At Thursday night’s Seminole Hob Nob, locals came out to vote in a straw poll and then meet and dine with the candidates who may represent them come November.

Several big wins came out of the straw poll: John Mica won an 89 percent victory over contender Mark Busch‘s 10 percent in the 7th Congressional District and Scott Plakon won 82 percent to Fred Marra‘s 17 percent in Senate District 29. Bob Cortes won in House District 30 with 84 percent, with challenger Ryan Neal Yadav only getting 15 percent.

Patrick Murphy won the Democratic State Senator primary with 40 percent of the vote and Marco Rubio won with ease with 75 percent of the vote on the Republican side.

Bob Dallari and Brenda Carey won huge victories for Seminole County Commission districts 1 and 5 respectively. Michael McLean won for clerk of the courts.

Event chair Alice Weinberg said the primary’s numbers are “usually 90 percent dead-on what the results are in the primary.” She said the results should inspire candidates who don’t do well to work harder and get out and campaign more.

Mica and Cortes left the event early to attend to other events happening on a busy Thursday evening. Busch spoke about his ideas on what needs to change in the legislative branch – which are why he is running for Congress.

He said there need to be term limits implemented – that way, it will cut out some of the political in-fighting and, maybe, candidates will actually get things done if they don’t have 30 years to sit in office, Busch said.

“We haven’t passed a balanced budget,” he said. “We’ve gone to the moon, but we can’t get a balanced budget. We’re going to deal with it down the road. It’s my generation’s turn to step up.”

Some candidates, either those running unopposed like Republican House District 28 incumbent Jason Brodeur or those like U.S. Senate candidate Tony Khoury who is not affiliated with any party, showed up at the Hob Nob anyway to meet with the voters, shake hands and get their views out there.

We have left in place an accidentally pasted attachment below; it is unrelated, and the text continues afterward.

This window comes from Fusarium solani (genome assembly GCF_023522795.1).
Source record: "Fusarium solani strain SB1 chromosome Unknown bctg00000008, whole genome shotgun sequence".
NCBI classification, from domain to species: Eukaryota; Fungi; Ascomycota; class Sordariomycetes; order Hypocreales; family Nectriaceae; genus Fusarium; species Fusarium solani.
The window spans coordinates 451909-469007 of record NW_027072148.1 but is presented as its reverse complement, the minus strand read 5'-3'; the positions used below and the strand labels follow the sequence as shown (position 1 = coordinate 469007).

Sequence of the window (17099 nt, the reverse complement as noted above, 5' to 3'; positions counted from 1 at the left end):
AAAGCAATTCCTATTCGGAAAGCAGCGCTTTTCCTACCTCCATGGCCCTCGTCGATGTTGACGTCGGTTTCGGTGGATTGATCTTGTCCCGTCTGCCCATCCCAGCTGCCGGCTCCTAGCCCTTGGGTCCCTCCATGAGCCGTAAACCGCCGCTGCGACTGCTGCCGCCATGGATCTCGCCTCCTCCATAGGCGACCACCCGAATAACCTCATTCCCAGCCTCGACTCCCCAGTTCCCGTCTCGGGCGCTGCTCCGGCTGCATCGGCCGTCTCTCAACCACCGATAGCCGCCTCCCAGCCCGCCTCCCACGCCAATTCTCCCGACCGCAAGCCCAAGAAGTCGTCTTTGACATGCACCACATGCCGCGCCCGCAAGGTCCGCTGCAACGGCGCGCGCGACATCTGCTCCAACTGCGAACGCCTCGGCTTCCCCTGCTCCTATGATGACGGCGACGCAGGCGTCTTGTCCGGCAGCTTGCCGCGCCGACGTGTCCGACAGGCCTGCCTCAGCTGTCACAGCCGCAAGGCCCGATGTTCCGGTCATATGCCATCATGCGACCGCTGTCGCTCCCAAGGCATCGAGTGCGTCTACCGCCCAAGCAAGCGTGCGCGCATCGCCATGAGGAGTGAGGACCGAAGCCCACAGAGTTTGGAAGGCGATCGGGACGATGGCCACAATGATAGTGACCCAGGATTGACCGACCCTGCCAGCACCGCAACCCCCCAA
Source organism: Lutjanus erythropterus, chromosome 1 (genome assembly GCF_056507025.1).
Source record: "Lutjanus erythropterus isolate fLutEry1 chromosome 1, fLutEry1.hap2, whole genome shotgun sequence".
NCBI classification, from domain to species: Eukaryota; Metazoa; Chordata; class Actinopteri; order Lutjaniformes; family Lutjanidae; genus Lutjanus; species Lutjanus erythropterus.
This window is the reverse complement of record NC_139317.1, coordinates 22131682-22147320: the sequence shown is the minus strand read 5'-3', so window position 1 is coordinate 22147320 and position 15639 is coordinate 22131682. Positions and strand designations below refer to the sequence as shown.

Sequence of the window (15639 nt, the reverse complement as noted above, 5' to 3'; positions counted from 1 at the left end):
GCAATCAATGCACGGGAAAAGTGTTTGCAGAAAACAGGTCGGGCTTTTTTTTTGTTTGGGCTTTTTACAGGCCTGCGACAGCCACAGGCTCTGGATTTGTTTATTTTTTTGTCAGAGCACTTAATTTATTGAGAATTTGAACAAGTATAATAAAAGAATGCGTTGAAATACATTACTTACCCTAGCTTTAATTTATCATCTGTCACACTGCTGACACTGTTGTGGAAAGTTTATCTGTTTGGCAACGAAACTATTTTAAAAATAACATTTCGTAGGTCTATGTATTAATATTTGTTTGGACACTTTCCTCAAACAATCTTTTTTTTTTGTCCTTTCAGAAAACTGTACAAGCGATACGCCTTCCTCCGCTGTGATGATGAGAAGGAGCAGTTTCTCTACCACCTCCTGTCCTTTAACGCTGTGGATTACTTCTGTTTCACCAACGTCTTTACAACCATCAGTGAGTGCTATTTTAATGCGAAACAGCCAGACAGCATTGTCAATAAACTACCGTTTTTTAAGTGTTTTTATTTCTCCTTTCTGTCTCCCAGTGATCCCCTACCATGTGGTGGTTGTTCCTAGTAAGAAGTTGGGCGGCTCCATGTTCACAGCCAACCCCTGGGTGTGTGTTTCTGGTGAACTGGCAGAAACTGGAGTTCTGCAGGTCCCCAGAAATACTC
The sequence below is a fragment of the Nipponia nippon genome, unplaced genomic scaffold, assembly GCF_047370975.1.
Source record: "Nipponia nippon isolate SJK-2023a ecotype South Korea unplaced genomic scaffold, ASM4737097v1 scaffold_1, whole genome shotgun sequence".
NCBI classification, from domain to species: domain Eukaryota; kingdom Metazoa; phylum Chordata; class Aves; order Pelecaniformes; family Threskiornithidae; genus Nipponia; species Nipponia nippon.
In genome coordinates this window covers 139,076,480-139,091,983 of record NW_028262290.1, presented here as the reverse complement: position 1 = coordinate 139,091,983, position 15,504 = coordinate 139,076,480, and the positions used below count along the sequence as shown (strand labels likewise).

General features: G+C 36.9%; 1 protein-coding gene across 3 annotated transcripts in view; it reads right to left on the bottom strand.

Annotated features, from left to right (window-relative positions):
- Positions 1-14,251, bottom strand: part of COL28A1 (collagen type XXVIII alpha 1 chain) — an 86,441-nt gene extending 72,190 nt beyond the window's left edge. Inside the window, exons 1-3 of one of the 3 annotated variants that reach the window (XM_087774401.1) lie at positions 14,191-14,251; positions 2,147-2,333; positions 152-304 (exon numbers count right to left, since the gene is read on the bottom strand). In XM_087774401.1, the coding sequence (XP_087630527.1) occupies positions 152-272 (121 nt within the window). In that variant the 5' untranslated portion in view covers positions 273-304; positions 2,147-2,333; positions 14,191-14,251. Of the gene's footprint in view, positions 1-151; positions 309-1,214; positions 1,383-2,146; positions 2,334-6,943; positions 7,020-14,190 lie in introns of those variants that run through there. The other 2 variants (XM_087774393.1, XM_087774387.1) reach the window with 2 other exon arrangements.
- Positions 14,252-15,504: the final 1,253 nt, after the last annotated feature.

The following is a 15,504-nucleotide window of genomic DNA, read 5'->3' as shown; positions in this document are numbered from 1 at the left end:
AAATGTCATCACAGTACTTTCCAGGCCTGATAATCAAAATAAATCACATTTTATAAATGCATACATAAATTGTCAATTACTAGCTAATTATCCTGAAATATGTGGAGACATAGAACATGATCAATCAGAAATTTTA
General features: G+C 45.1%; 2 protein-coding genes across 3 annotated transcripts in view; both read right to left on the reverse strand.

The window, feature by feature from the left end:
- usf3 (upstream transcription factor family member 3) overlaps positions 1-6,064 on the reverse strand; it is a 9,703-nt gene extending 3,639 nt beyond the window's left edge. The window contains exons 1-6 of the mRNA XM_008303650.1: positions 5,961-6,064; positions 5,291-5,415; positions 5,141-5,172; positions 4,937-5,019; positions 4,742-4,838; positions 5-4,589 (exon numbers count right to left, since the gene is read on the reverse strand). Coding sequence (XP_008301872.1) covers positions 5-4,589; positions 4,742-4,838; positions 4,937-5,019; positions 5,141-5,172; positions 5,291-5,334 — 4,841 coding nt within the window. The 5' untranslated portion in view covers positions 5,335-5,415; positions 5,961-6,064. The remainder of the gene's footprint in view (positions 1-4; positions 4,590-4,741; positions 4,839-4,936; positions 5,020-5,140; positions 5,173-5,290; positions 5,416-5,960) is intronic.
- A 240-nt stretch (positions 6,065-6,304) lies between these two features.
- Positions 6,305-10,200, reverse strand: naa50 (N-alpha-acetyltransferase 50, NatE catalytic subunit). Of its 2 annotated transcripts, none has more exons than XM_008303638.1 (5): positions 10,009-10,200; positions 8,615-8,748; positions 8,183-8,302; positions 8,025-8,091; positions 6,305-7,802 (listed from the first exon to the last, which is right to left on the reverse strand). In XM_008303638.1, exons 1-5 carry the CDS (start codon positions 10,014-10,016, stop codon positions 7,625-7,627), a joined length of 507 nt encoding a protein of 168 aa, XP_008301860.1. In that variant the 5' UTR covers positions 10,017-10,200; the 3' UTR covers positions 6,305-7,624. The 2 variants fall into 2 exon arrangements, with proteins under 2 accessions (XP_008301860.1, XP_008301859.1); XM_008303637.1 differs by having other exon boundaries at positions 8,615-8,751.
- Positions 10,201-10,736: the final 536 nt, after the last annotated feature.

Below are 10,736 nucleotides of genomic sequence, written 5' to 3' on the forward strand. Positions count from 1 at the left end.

Brodeur touted a plan to offer more choices – both in school choice for parents and students as well as in the energy one chooses to use on his or her property.

“People should be able to educate their kids in a way most convenient for them,” he said. “It’s different for some families.”

He said Florida was “the end of the road” so far as energy went – nobody is running a pipeline through the state to get to somewhere else from here. So, he said, it should be left up to the people to decide which energy provider they want to get energy from, or if they want to pursue solar energy.

“We should create an environment of choice between traditional and solar, without disincentivizing the ability to do that,” he said.

Khoury spoke rapidly about a host of issues he found important – addressing the Okechoebee algae crisis, fighting for background checks and better education, and helping students with their loans. He said he wanted to get student loans from six or eight percent down to three percent and help students and graduates.

His campaign manager Jennifer Cusato likened the campaign to a “sleeping giant,” in the way that there was no primary, so they’re just coasting until the November election – of which she thinks they have a good chance of winning.

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